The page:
[00:41:55] Mark Heaps: He does have a vision. It's not on our roadmap right now, but he does have a vision.

[00:41:59] The Potential of Live Training Through Inference

[00:41:59] Mark Heaps: of what you could do with this sort of recyclical live training through inference, where it's actually being trained live in the moment and feeding back to itself, right? And this gets you into a multitude of layering techniques that we've been considering and testing at Groq.

[00:42:14] Mark Heaps: I could see us getting into training in the future, but only when it is advantaged by that real time insight of training.

[00:42:22] Alex Volkov: Up here. And Nisten, just before, let me jump in super quick. I want to follow up with something that you said that 7b Mistral is flying at over a thousand tokens a second. And that's obviously incredible. Just like mind blowing incredible. And in my head what I'm super excited by is not the smaller models, because I can run the smaller model on my Mac with 20 tokens, 30 tokens a second and get like a full whatever.

[00:42:45] Alex Volkov: I'm excited about the incredible intense, long context requirements that we've seen. So we had talk about open source. We have often the folks from Nous Research here on stage, the authors of the YARN paper, that they've been able to take LLAMA's 4, 000 contacts window and extend it to 128.

[00:43:03] Alex Volkov: And we never used it. We never were able to use LLAMA at 128k tokens because it was like extremely slow.

[00:43:09] The Power of Groq's Speed in Long Context

[00:43:09] Alex Volkov: And I'm thinking about Are you guys bringing us long context, like for real, like for open source models, because we haven't yet been able to actually use them as much. Because the bigger the model is, and the faster you can run, it will average out, and we'll be able to get open source models.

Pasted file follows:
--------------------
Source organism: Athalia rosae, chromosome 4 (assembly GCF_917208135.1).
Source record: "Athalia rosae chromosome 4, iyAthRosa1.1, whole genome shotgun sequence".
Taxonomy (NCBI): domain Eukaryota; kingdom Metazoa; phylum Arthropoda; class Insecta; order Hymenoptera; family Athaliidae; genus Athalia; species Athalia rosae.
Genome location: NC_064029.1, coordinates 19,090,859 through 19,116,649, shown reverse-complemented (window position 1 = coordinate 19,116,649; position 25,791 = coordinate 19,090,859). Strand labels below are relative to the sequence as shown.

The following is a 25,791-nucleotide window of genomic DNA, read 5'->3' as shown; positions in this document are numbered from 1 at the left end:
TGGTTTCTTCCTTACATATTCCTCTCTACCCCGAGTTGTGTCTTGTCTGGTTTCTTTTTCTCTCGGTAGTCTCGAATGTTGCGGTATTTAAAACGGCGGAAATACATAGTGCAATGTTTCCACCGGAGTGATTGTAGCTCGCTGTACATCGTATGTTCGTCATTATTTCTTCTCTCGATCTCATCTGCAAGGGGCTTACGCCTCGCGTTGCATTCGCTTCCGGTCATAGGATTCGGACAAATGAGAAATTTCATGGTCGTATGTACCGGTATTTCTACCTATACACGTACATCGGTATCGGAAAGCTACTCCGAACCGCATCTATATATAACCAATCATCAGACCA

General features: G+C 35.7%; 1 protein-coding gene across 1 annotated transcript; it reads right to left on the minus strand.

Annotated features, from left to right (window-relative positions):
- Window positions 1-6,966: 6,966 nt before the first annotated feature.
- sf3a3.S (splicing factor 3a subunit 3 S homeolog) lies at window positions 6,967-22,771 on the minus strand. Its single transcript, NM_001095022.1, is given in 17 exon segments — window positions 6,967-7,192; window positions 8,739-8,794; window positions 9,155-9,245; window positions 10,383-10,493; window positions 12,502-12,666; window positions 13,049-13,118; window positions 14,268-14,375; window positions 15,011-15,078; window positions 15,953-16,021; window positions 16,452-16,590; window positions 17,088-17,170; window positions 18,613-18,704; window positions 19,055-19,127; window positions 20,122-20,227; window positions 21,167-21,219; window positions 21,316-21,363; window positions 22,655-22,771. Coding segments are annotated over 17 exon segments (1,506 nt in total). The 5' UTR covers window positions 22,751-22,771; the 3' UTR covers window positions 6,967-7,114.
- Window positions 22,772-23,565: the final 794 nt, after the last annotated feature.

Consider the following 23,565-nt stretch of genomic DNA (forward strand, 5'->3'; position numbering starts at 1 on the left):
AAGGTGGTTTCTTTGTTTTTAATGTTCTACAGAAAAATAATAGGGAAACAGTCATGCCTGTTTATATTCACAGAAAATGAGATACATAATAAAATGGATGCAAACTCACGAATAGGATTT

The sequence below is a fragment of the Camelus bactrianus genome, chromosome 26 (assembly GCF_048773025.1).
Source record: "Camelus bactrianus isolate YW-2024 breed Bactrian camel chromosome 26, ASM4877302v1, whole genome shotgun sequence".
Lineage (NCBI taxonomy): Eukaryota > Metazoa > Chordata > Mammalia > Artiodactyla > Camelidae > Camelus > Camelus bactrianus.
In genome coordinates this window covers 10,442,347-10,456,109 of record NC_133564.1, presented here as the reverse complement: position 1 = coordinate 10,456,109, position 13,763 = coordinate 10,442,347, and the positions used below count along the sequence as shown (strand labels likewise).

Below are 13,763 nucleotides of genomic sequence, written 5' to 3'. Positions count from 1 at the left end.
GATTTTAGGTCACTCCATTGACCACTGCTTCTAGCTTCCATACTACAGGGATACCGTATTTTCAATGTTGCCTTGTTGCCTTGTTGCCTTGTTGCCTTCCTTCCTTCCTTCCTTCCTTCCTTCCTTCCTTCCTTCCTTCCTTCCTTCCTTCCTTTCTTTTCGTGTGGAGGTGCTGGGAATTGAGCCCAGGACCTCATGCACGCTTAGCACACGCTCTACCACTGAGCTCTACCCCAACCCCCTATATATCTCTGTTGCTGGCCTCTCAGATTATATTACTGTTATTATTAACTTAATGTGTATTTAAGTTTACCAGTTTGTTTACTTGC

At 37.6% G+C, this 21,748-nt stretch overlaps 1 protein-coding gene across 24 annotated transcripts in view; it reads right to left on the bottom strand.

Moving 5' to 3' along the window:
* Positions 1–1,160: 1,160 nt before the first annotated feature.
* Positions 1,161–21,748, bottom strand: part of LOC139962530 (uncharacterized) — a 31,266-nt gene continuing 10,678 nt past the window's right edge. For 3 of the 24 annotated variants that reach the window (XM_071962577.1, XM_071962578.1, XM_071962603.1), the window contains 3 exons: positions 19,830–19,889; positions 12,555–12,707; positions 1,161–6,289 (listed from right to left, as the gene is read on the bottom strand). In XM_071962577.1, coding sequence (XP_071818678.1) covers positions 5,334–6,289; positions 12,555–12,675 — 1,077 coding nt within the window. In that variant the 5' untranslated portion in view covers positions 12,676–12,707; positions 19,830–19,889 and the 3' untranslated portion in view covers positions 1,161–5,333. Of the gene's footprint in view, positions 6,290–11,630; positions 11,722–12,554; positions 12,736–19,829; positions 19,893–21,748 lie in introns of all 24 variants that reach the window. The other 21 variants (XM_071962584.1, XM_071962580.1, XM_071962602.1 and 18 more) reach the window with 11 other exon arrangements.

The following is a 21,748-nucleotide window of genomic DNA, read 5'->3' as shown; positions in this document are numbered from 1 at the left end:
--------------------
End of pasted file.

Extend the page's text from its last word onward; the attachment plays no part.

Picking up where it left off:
[00:43:22] Alex Volkov: Have you guys played with long context yet? Have you seen the incredible stuff from, Gemini 1. 5 releasing 1 million tokens, for example. Something that probably only Google can pull off with their TPU farms. How are you thinking about that as an advancement, as a competitive edge for something that only you could do?

[00:43:37] Mark Heaps: Yeah, the team is actually looking at that right now, and I think, again, early stages, our first 4A into a larger length was actually, Mixtral with a 32k sequence length. And, so far we haven't seen any use cases where people are actually taking advantage of that full length, but we know that it's coming.

[00:43:54] Mark Heaps: And the moment that Gemini 1. 5 got announced with the million token length, the team immediately got together and said, okay, how would we do this? And they've started architecting. What scale of system would we need for that? So that's part of the plan in parallel with what I was saying earlier that we really want to get to a place where we're this massive token factory by the end of the year.

[00:44:14] Mark Heaps: And that's getting us into that, more than 10 million to 20 million tokens per second from the system in that capacity. So we're definitely looking at that. I think what's going to really dictate it for us, because we're again, sitting back and saying, how do we help? And what we're watching is what are the business use cases?

[00:44:33] Mark Heaps: So if someone says, Hey, we want to use a model that has a million million contact sequence length. But you find out they're really, on average, only using 50k for their application. This is that advantage I was talking about earlier, where we can dial the system forward or backward using a single line of code.

[00:44:50] Mark Heaps: We can figure out what is that link that they need, and then dial that in for that customer account. We're actually doing a little bit of that right now with Mixtral. You guys mentioned, we have the free version. on our website that people can play with through Groq chat. And then there's the API access, right now, as everyone's playing with it and just treating it as a chat agent, we're recognizing that we've got this thing loaded for 32 K Mixtral.